The Affordable Care Act (ACA), passed by a hair when the Democrats had control of all levels of the Federal Government, was the most impactful piece of healthcare legislation since the implementation of Medicare and Medicaid in the 1960s. Unfortunately, over the course of current history, the events around the ACA and its impact on the delivery and payment for healthcare in our country has been a political football. Up until the ACA, over 40 million US residents were uninsured. Since the implementation of the ACA, that number has been more than cut in half.
At my Community Health Center, where our mission is to care for the otherwise medically underserved, our ratio of those without health insurance hovered around 23% for a very long time prior to the ACA. This rate of around 23% was also the estimated rate of our medically uninsured in Shasta County with a likely higher rate in the very rural counties around us. While my Health Center, like all Community Health Centers, do many things to make primary care affordable for the medically uninsured (like offering a sliding fee scale discount, and major reductions in costs for lab, x-ray, medications), we often hit the wall if you need specialty care and/or hospitalization or other seriously expensive interventions. If you were lucky or diligent enough to seek it out, you could avoid/mitigate these crushing bills by trying to qualify for “charity care” if such a program was made available to you.
Then the ACA was brought to life. Most of the expansion in the North State was through the growth of Medi-Cal, and a subset was through a heavily subsidized private option through Covered California. As we speak, the rate of uninsured in our region now hovers around 6-8%. For Health Center providers like us, when a patient is covered by health insurance, there is so much more we can do to help our patients, particularly those with serious acute and chronic health conditions. I would also add that the ACA had other impacts, including allowing parents to keep their adult children on their coverage until age 27 and prevented insurance companies from discriminating against patients with pre-existing conditions.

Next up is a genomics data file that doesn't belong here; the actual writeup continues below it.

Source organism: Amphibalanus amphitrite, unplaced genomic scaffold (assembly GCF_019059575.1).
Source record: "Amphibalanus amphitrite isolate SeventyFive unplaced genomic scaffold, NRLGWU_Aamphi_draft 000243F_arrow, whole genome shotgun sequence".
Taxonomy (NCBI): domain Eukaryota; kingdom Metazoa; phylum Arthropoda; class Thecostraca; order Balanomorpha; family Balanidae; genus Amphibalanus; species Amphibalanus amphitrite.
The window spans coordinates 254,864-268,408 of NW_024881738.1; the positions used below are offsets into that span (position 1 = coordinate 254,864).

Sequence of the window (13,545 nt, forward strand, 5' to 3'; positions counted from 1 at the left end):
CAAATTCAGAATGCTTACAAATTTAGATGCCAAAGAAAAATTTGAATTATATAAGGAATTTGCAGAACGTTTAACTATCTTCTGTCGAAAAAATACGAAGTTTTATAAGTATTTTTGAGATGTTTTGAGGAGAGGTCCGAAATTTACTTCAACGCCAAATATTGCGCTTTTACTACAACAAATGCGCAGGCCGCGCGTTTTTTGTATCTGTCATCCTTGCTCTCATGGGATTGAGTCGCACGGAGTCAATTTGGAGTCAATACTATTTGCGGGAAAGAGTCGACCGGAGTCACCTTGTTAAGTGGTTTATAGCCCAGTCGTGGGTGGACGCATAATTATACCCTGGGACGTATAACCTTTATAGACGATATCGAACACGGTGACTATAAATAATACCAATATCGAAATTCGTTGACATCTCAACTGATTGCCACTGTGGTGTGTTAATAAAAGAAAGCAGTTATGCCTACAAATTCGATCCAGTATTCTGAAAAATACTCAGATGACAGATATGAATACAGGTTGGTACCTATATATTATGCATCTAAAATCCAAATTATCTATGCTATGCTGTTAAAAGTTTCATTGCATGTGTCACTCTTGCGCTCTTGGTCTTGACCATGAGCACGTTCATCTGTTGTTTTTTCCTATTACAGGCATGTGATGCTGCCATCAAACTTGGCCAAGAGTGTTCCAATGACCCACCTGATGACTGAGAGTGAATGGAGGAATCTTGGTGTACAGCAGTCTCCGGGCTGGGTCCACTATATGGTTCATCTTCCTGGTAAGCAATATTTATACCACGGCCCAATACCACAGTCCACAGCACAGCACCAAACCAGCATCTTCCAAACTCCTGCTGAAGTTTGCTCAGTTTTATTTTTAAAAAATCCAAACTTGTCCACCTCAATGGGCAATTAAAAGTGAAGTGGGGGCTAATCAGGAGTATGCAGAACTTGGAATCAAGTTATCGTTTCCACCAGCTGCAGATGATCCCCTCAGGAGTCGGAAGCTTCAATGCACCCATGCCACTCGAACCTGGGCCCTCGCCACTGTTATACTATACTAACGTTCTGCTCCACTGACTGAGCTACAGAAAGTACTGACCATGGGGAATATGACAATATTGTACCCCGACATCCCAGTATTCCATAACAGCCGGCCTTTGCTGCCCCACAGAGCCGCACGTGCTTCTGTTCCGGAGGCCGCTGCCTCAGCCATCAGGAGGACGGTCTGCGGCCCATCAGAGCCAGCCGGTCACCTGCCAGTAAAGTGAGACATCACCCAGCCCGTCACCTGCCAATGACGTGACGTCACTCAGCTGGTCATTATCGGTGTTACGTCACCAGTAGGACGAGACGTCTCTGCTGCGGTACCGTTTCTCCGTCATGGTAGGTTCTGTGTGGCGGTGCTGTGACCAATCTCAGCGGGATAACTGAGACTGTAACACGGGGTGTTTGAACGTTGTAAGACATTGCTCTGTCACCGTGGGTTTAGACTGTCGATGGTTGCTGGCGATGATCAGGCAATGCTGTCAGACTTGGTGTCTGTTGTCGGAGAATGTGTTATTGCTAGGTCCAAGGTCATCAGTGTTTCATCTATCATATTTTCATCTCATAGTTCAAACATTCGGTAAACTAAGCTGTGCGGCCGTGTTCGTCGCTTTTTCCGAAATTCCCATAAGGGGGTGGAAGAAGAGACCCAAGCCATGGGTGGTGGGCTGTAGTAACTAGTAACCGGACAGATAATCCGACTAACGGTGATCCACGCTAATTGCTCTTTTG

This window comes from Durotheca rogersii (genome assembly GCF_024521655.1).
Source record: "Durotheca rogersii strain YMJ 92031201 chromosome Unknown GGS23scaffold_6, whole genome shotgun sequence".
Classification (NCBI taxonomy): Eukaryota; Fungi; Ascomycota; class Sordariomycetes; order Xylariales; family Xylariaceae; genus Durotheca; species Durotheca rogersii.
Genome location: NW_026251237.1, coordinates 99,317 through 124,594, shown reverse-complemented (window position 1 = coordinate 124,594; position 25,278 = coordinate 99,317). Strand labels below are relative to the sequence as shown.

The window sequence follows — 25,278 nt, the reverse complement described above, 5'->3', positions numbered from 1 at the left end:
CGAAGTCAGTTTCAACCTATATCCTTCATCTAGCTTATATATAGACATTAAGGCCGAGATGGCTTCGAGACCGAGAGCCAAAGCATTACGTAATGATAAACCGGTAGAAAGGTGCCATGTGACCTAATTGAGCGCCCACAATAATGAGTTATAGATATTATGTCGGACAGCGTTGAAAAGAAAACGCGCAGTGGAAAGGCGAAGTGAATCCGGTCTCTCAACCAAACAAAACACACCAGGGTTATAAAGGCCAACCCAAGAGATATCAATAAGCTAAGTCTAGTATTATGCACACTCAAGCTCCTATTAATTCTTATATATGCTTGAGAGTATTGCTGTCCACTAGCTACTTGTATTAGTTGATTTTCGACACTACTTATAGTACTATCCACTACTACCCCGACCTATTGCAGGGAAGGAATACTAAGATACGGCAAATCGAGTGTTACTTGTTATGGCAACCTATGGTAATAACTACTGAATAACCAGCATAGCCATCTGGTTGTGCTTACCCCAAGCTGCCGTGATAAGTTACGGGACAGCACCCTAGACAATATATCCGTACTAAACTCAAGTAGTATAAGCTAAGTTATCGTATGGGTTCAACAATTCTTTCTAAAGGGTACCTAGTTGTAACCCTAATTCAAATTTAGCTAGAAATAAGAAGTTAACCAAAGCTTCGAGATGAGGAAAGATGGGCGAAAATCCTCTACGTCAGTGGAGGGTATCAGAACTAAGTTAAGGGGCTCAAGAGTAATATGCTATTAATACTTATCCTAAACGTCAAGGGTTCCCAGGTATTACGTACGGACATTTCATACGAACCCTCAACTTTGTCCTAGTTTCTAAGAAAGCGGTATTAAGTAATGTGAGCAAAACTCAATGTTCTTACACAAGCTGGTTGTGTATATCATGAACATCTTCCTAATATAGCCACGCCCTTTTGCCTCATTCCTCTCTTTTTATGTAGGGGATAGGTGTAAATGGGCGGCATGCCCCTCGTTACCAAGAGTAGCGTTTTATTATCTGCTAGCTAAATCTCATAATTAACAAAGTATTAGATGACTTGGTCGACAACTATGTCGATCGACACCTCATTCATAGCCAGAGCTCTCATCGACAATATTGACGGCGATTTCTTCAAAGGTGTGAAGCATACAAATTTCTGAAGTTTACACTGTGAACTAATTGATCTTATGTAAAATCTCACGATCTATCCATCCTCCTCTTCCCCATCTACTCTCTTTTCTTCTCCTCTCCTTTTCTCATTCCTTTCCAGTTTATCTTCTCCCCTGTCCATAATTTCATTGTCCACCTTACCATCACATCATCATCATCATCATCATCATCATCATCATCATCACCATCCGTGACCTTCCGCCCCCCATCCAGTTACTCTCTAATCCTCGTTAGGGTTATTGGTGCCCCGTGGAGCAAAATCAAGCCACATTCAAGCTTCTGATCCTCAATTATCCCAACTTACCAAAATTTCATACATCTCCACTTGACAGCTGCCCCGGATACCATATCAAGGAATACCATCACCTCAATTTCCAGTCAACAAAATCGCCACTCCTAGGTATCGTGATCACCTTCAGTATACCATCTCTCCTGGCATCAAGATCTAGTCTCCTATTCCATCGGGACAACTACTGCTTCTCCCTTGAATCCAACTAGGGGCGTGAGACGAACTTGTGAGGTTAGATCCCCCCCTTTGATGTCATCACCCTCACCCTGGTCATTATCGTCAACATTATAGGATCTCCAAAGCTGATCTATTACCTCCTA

Unfortunately, under the present Republican Administration, attacks on the ACA have never stopped. In fact, the whole program came within one vote (the late Senator John McCain) of being disassembled. Even the Supreme Court came within one vote (Chief Justice Roberts) from killing the entire program the last time the ACA was heard before the highest court in the land. That said, many Republican-led states have challenged the ACA following a move by mostly Republicans to eliminate a provision of the ACA that requires everyone to have coverage or pay a tax penalty; this was called the “individual mandate.” The legal theory goes that if you eliminate this provision, then all of the ACA’s provisions are then null and void.
Now this issue is again in front of the Supreme Court with two sides at odds, those representing Republican states, like Texas, including our current Federal Administration and those representing Democratic states like California. The difference this time is that the Supreme Court, with recent and often controversial appointments by the Trump Administration, has flipped decidedly more conservative. Some of the new members of that court have already been extremely critical of the ACA in their previous lower court roles so it would not be a big reach to think that they will think differently now. In short, the fate of the ACA is again hanging in the balance creating an uncertain future. Interestingly the current ACA case is titled “California v Texas”. If the ACA should be invalidated by the courts, financially the State of California will lose around $25 billion ($17.5 for Medi-Cal and $7.7 for Covered California) but let’s look at it from the lens of far Northern California and then down to Shasta County.